Volkswagen Passat Forum banner

1 - 18 of 18 Posts

·
Registered
Joined
·
4,292 Posts
Discussion Starter #1
I've talked to andy chen about this and I figured I'd now post this up. I am pondering going to the University of Phoenix online. They would allow me to get my degree in a fashion that I would otherwise not be able to do which sounds like this is an easy decision. However within the past year I have paid off all debt in my life with the exception of cars and house and I am scared about accruing a fair amount of college loan debt. I understand that with a degree I can get a good job however another issue with me is that my current job pays very well for someone with little college experience. For that reason I'm not sure that I will get a better paying job but I probably will get a better job that I am more happy with. Anyone care to give me advice...I'm really having a hard time figuring it all out i suppose I just don't know what to do

Edit i decided to add a little background since it doesnt say alot about me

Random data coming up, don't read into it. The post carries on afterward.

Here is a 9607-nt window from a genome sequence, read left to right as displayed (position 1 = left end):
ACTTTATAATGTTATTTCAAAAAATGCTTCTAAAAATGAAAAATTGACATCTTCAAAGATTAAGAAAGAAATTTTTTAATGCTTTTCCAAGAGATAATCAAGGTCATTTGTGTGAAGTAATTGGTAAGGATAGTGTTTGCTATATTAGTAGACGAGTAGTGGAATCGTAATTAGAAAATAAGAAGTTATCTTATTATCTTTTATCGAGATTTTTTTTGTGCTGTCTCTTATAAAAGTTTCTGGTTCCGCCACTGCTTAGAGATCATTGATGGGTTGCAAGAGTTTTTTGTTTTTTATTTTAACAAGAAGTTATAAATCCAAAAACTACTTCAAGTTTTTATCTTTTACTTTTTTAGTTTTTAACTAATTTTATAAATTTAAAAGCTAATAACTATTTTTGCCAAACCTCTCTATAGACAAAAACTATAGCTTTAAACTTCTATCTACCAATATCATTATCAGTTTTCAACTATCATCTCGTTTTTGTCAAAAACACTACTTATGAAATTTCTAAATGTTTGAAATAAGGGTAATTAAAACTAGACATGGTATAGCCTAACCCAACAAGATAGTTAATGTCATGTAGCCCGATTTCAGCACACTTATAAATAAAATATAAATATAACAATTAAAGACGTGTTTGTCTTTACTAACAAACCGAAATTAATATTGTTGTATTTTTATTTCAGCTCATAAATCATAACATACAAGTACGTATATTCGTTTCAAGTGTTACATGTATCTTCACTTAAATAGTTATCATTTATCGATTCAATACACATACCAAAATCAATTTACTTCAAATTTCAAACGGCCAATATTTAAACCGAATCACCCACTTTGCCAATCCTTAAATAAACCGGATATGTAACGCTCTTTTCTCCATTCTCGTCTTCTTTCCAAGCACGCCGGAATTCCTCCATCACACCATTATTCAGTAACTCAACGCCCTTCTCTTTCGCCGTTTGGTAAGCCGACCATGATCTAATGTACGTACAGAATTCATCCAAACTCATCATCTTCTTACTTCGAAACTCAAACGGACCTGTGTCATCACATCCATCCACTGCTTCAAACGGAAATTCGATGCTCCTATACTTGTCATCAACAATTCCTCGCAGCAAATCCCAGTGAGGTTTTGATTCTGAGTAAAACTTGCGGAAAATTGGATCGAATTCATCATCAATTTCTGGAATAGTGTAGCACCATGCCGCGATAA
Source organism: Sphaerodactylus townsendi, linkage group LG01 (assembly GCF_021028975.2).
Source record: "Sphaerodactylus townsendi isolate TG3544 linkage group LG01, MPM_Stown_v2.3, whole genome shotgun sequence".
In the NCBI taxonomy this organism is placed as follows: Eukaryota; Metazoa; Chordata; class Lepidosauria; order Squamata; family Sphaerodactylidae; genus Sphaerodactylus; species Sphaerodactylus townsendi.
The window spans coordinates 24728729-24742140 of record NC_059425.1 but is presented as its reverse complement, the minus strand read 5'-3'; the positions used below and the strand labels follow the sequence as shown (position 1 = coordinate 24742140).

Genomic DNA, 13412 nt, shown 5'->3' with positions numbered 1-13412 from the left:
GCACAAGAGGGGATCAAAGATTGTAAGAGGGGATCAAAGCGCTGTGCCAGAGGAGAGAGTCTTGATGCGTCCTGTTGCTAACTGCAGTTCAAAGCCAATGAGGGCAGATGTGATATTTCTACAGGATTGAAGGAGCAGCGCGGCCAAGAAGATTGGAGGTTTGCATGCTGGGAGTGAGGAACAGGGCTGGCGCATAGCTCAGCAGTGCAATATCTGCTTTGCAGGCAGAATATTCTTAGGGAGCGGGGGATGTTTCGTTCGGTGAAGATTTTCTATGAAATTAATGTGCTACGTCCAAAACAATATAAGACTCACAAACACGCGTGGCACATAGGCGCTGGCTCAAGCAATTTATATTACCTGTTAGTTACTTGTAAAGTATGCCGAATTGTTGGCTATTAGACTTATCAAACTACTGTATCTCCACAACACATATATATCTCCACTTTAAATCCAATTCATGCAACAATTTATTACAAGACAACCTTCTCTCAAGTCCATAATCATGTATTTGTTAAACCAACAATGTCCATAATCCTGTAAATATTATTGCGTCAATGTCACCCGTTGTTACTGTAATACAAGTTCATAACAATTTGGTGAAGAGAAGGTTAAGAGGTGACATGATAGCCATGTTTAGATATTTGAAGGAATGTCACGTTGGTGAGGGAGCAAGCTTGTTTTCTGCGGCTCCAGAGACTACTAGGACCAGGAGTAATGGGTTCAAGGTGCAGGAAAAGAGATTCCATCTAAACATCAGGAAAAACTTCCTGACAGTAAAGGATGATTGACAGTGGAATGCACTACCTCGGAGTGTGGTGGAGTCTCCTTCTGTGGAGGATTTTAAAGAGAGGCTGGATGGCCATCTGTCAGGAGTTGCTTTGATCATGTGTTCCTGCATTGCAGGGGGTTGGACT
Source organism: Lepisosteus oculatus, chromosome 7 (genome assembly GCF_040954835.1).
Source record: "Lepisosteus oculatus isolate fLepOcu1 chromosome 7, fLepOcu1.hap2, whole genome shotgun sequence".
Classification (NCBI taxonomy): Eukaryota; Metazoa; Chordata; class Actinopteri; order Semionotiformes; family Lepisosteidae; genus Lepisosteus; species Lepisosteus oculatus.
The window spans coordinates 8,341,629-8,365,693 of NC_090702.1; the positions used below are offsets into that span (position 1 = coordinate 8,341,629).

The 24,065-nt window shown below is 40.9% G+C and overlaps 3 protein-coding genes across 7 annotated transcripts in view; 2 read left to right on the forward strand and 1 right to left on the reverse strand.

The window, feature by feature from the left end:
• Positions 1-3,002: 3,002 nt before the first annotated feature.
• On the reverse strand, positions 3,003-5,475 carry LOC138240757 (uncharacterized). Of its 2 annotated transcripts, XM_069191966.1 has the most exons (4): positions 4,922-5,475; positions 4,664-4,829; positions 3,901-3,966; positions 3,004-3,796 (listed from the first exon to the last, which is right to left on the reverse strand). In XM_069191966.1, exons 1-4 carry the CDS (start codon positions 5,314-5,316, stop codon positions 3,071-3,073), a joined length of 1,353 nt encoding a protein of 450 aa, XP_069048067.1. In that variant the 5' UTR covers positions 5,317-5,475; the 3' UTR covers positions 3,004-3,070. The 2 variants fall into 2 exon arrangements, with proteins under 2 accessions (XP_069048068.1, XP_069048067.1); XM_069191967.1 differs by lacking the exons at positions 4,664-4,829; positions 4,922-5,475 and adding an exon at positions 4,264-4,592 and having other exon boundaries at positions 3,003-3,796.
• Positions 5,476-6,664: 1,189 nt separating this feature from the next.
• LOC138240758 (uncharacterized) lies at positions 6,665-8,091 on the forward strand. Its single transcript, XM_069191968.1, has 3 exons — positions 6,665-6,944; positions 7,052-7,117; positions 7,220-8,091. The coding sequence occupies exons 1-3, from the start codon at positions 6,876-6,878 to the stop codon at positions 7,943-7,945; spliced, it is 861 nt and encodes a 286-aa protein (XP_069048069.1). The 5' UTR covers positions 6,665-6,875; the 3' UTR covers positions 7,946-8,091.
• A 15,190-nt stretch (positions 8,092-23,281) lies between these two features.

I'm 23 going on 24, married, I own a house, 2 cars and a dog :) I was an EMT for 6 years before I became burnt out and basically took a well paying job I am unhappy with to pay the bills so to speak.
 

·
Registered
Joined
·
9 Posts
My two cents on the subject:

You have done pretty well at the age of 23. When I was that age, I was still struggling with my first job after college! However, my suggestion is to seriously consider getting that college degree. My younger brother was in that same situation: he had a part-time job, which turned full-time, and paid him too much money at 21, so he dropped out of school. It's hurting him now.